58. Bolland MJ, Wang TK, van Pelt NC, et al. Abdominal aortic
calcification on vertebral morphometry images predicts incident
myocardial infarction. J Bone Miner Res 2010;25:505–12.
59. Reid IR, Bolland MJ, Grey A. Does calcium supplementation
increase cardiovascular risk? Clin Endocrinol 2010;73:689–95.
60. Pentti K, Tuppurainen MT, Honkanen R, et al. Use of calcium
supplements and the risk of coronary heart disease in 52–
62-year-old women: The Kuopio Osteoporosis Risk Factor and
Prevention Study. Maturitas 2009;63:73–8.
61. Xiao Q, Murphy RA, Houston DK, et al. Dietary and supplemental
calcium intake and cardiovascular disease mortality: The National
Institutes of Health-AARP diet and health study. JAMA Intern Med
62. Lewis JR, Calver J, Zhu K, et al. Calcium supplementation and the
risks of atherosclerotic vascular disease in older women: results of a
5-year RCT and a 4.5-year follow-up. J Bone Miner Res
63. Reid IR, Bolland MJ, Avenell A, et al. Cardiovascular effects of
calcium supplementation. Osteoporos Int 2011;22:1649–58.
64. Karp HJ, Ketola ME, Lamberg-Allardt CJ. Acute effects of calcium
carbonate, calcium citrate and potassium citrate on markers of
calcium and bone metabolism in young women. Br J Nutr
65. Tucker LA, Nokes N, Adams T. Effect of a dietary supplement on hip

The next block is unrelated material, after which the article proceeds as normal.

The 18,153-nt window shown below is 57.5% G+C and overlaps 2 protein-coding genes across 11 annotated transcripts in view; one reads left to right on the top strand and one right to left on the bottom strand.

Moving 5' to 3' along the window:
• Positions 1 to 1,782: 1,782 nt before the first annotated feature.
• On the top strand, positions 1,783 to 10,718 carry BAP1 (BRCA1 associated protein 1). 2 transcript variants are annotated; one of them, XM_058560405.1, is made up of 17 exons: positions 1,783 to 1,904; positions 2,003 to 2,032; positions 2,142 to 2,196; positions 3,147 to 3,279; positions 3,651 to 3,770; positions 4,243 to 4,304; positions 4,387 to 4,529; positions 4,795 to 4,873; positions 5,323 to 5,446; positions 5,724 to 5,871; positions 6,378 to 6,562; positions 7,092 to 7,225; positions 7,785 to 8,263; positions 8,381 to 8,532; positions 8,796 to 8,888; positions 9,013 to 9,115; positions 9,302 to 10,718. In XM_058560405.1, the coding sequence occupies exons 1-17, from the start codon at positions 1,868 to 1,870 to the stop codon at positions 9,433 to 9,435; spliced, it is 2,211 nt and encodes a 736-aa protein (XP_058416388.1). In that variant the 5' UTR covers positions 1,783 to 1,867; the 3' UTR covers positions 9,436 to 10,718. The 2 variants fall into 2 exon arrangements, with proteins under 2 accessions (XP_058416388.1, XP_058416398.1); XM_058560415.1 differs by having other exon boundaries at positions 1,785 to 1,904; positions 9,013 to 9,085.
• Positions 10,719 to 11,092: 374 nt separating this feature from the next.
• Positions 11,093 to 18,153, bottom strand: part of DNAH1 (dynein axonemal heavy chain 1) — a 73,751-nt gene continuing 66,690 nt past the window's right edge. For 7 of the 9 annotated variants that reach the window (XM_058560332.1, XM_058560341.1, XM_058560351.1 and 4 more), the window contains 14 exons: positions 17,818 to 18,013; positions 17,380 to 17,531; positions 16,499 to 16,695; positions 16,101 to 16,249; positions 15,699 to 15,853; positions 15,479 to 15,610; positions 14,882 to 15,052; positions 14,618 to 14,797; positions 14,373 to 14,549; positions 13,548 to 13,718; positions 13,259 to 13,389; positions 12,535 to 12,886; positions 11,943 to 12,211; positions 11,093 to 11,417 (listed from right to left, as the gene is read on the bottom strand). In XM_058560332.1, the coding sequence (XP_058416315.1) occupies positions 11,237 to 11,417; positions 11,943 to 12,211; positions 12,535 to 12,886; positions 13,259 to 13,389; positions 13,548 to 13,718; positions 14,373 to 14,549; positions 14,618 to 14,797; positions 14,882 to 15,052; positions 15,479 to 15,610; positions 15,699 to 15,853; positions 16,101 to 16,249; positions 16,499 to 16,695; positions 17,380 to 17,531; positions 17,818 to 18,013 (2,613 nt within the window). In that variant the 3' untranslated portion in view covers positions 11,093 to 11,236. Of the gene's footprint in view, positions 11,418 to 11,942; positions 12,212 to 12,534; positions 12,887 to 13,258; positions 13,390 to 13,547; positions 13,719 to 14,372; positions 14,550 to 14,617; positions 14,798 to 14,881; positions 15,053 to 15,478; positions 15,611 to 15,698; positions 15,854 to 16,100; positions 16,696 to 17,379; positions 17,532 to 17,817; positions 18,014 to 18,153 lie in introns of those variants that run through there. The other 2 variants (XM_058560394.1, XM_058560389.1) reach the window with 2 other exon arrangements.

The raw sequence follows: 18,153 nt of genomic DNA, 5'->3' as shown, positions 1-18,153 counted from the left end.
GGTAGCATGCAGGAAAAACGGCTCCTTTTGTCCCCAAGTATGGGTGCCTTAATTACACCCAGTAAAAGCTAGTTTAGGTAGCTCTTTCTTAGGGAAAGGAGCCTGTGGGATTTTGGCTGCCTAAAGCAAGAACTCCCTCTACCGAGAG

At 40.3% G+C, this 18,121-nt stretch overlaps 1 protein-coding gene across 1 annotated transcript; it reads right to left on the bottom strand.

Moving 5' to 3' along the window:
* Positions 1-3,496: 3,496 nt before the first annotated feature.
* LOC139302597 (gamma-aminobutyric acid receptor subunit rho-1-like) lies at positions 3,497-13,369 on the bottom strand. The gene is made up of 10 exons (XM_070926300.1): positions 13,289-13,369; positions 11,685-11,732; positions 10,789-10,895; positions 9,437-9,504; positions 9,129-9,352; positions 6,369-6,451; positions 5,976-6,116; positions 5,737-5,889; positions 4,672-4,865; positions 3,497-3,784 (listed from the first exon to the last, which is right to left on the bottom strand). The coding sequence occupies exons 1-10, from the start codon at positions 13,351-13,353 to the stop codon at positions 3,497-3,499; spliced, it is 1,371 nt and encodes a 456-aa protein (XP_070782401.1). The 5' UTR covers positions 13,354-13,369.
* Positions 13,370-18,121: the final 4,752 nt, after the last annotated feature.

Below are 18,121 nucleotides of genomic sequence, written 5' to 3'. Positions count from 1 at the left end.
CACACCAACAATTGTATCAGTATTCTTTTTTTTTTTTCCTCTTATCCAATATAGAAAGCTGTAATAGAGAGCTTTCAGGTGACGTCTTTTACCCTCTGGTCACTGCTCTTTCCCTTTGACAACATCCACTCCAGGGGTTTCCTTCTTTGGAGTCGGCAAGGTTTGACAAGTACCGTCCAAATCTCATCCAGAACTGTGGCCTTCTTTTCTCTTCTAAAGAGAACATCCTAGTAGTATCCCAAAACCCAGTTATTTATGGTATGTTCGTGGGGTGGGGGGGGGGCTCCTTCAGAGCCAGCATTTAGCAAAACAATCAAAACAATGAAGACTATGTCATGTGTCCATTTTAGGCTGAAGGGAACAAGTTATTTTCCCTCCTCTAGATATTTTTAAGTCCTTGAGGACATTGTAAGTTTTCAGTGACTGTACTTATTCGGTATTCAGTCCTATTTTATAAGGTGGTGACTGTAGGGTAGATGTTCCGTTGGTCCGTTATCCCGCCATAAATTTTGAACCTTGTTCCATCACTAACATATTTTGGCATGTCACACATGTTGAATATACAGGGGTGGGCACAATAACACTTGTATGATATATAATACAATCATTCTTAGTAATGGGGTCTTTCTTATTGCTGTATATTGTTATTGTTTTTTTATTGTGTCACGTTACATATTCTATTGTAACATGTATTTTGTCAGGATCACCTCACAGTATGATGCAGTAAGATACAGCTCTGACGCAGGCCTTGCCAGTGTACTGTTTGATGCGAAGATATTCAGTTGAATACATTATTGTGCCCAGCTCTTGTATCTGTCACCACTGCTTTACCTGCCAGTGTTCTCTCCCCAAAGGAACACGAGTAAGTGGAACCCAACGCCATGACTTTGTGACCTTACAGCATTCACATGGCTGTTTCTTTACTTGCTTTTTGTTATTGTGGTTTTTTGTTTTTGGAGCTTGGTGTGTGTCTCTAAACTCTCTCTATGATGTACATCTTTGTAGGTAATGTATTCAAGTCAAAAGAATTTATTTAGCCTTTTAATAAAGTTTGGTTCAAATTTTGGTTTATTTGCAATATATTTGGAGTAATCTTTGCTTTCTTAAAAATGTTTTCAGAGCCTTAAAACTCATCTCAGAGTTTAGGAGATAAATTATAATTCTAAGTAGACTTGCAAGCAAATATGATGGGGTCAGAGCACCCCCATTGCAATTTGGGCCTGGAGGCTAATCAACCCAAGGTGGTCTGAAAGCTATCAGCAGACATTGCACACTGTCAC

and spine BMD: a randomized, double-blind, placebo-controlled trial:
1515: board #5 May 30 2:00 PM—3:30 PM. Med Sci Sports Exer
66. West SL, Swan VJ, Jamal SA. Effects of calcium on cardiovascular
events in patients with kidney disease and in a healthy population.
Clin J Am Soc Nephrol 2010;5(Suppl 1):S41–7.
67. Reinhard KJ, Ambler JR, Szuter CR. Hunter-gatherer use of small
animal food resources: coprolite evidence. J Osteoarch
68. Vieugue J, Salanova L, Regert M, et al. The consumption of bone
powder in the early neolithic societies of Southeastern Europe:
evidence of a diet stress? Cambridge Archaeological J
69. Schulman RC, Weiss AJ, Mechanick JI. Nutrition, bone, and aging:
an integrative physiology approach. Curr Osteoporos Rep
70. Epstein O, Kato Y, Dick R, et al. Vitamin D, hydroxyapatite, and
calcium gluconate in treatment of cortical bone thinning in
postmenopausal women with primary biliary cirrhosis. Am J Clin
71. Bischoff-Ferrari HA, Kiel DP, Dawson-Hughes B, et al. Dietary
calcium and serum 25-hydroxyvitamin D status in relation to
BMD among U.S. adults. J Bone Miner Res 2009;24:935–42.
[/et_pb_accordion_item][et_pb_accordion_item _builder_version=”3.0.93″ title=”Close Accordion” use_background_color_gradient=”off” background_color_gradient_start=”#2b87da” background_color_gradient_end=”#29c4a9″ background_color_gradient_type=”linear” background_color_gradient_direction=”180deg” background_color_gradient_direction_radial=”center” background_color_gradient_start_position=”0%” background_color_gradient_end_position=”100%” background_color_gradient_overlays_image=”off” parallax=”off” parallax_method=”on” background_size=”cover” background_position=”center” background_repeat=”no-repeat” background_blend=”normal” allow_player_pause=”off” open_toggle_background_color=”#ffffff” closed_toggle_background_color=”#ffffff” custom_padding=”0px|||” custom_padding_tablet=”0px|||” custom_padding_phone=”0px|||” custom_css_main_element=”border:none;” custom_css_toggle_title=”font-size:0.8em;” custom_css_toggle_icon=”display:none;” /][/et_pb_accordion][/et_pb_column][/et_pb_row][/et_pb_section]
https://youtu.be/RwZq8a9_PpM Introduction In today's podcast, Dr. Alex Jimenez talks with Victoria Hahn about what the… Read More